Conducting research as a designer can be hard. Starting out, I realized that even if I knew what different research methods were, it was always confusing to understand how to apply them, knowing what data to collect and how to make sense of that data.
As part of my Master’s program in HCI/d, I took an Interaction Design Methods class by Prof. Shaowen Bardzell which helped me learn about a lot of different methods used in design research, and actually apply them to projects.
I’ve documented 25 of these methods that I learned about, to hopefully help designers like me who are new to research and trying to make sense of it all. I explain each one with steps on how to implement it, an example of how it’s used in projects and suggestions on how to use the collected data.
I found that there was a lot of overlap between some of these methods. An important takeaway from my experience with this class was that we should make the methods our own and not limit them to different categories and ways in which they are used. We can use them separately, or in combination with other methods according to the context of our project, time and resources available to us, and knowing what we want to get out of them. And of course, like with anything else, practice is the best way to explore and understand these methods!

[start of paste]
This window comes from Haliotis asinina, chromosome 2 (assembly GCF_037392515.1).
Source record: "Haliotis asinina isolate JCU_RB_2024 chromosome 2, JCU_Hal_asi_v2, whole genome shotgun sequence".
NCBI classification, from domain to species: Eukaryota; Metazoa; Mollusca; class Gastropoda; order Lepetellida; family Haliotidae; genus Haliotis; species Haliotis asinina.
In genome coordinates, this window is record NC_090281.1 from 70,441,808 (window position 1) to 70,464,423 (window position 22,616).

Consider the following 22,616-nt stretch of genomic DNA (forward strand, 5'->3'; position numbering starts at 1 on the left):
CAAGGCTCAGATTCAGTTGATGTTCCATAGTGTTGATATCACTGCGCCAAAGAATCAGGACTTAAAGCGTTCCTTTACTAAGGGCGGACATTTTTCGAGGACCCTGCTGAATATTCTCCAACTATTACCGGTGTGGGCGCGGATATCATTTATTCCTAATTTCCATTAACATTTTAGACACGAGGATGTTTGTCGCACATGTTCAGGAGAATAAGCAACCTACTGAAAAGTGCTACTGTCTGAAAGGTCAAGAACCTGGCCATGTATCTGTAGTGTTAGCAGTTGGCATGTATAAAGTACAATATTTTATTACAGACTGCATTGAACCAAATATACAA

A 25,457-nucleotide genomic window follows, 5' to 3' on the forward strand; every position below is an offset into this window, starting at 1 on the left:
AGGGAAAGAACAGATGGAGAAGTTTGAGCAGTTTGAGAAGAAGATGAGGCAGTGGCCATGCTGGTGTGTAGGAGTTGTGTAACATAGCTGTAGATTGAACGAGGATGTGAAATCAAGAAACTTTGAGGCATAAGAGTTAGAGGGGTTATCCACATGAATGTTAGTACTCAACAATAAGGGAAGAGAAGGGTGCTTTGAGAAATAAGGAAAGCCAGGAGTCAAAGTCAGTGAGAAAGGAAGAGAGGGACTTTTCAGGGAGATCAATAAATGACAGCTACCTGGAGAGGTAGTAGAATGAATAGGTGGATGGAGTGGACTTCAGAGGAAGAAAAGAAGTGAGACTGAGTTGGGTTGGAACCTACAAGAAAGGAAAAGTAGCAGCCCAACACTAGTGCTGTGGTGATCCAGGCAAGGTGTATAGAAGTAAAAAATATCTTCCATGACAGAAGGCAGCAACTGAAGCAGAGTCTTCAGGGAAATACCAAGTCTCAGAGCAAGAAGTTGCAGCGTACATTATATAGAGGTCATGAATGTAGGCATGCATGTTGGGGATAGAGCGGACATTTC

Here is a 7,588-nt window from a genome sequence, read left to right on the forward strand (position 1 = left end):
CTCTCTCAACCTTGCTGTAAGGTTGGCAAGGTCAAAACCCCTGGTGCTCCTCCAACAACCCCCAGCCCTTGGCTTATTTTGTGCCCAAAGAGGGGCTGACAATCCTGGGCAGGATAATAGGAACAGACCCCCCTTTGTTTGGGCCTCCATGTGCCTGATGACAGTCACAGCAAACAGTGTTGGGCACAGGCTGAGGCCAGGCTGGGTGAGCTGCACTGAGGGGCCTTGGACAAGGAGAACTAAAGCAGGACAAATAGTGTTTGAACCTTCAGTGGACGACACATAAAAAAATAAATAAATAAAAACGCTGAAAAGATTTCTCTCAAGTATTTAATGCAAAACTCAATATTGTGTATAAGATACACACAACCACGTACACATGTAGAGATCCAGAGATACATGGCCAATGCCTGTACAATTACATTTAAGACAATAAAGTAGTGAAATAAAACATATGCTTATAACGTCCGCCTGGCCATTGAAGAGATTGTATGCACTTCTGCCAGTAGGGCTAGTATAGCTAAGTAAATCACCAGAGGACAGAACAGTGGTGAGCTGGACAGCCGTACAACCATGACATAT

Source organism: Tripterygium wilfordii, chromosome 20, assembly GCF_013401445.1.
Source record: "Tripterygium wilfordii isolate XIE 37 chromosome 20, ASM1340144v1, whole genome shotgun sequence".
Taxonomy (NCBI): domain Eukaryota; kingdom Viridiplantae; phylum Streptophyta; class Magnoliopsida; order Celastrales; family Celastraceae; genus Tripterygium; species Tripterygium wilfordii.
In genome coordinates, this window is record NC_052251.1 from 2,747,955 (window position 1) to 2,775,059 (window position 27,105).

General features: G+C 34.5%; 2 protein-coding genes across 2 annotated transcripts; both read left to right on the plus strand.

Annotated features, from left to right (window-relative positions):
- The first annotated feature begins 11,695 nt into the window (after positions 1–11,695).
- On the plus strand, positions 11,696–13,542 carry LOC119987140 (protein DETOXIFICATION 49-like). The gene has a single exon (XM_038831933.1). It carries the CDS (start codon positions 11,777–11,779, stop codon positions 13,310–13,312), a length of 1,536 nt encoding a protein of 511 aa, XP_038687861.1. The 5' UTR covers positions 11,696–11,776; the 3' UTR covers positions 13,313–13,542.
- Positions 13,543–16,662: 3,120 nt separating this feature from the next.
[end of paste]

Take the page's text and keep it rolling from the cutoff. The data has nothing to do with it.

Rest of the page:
I’ve divided the methods into different categories for easier understanding, but feel free to make them your own and experiment with them!
Designing for the future
Methods to design futuristic concepts and explore possibilities within your design space.
Interviewing and probes
Methods for interviewing your users and getting to know them better.
Thanks for reading! I hope these articles help you understand research methods better, and I’d love to hear any suggestions or feedback. 😄
Special thanks to Dr. Shaowen Bardzell and Patrycja Zdziarska for the insightful and fun Interaction Design Methods course!